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    Expanded analysis confirms intracameral antibiotic for reducing endophthalmitis

    No definite conclusion drawn to differentiate between cefuroxime and moxifloxacin

    TAKE HOME MESSAGE: An updated analysis from cataract surgeons at Kaiser Permanente Northern California again shows the benefit of intracameral antibiotic use for reducing the rate of postoperative endophthalmitis.

     

    Walnut Creek, CA—An updated analysis based on an expanded patient cohort corroborates the benefit of intracameral antibiotic use.

    “We can conclude that intracameral antibiotic injections are effective in reducing endophthalmitis risk,” said Neal H. Shorstein, MD, ophthalmologist and associate chief of quality, Kaiser Permanente, Walnut Creek, CA, and lead author of the original study.

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    “However, due to the low incidence of this infection and because of the effectiveness of intracameral treatment, no definite conclusion can be drawn to differentiate between cefuroxime and moxifloxacin,” Dr. Shorstein said “Given the very high concentration of agent in the anterior chamber achieved with intracameral injection, there may be little difference between them.”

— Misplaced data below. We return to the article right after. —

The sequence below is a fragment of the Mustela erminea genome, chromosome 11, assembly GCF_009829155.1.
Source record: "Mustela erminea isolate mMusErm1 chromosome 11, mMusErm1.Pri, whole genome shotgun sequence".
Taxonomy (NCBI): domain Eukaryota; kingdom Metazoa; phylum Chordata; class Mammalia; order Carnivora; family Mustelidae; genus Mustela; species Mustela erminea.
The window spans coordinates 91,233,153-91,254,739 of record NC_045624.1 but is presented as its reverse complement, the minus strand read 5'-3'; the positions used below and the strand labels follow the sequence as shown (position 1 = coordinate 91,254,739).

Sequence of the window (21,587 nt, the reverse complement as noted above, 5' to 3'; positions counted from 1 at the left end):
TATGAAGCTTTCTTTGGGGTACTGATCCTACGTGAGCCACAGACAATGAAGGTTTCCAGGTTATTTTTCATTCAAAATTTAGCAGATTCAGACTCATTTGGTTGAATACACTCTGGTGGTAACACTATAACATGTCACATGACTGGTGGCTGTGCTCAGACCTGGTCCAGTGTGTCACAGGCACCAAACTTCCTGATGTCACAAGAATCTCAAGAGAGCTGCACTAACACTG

In 2013, ophthalmologists from Kaiser Permanente Northern California published the first United States study demonstrating the efficacy of intracameral antibiotic injection for reducing the rate of postoperative endophthalmitis [J Cataract Refract Surg. 2013;39:8-14].

    The study analyzed data from 16,264 eyes operated on between 2007 and 2011, including 12, 609 that received intracameral injection primarily with cefuroxime (84%), and found adoption of intracameral antibiotic use was associated with a 22-fold decline in the rate of clinical endophthalmitis.

    The updated analysis included data for 129,077 procedures performed by 99 community-based surgeons in 20 surgical centers over the years 2005 to 2012.

    Use of intracameral antibiotic for endophthalmitis prophylaxis began in late 2007 with injection of cefuroxime 1 to 2 mg into the anterior chamber. The intracameral technique was increasingly adopted over time, and at many centers, moxifloxacin 100 mcg was the preferred antibiotic.

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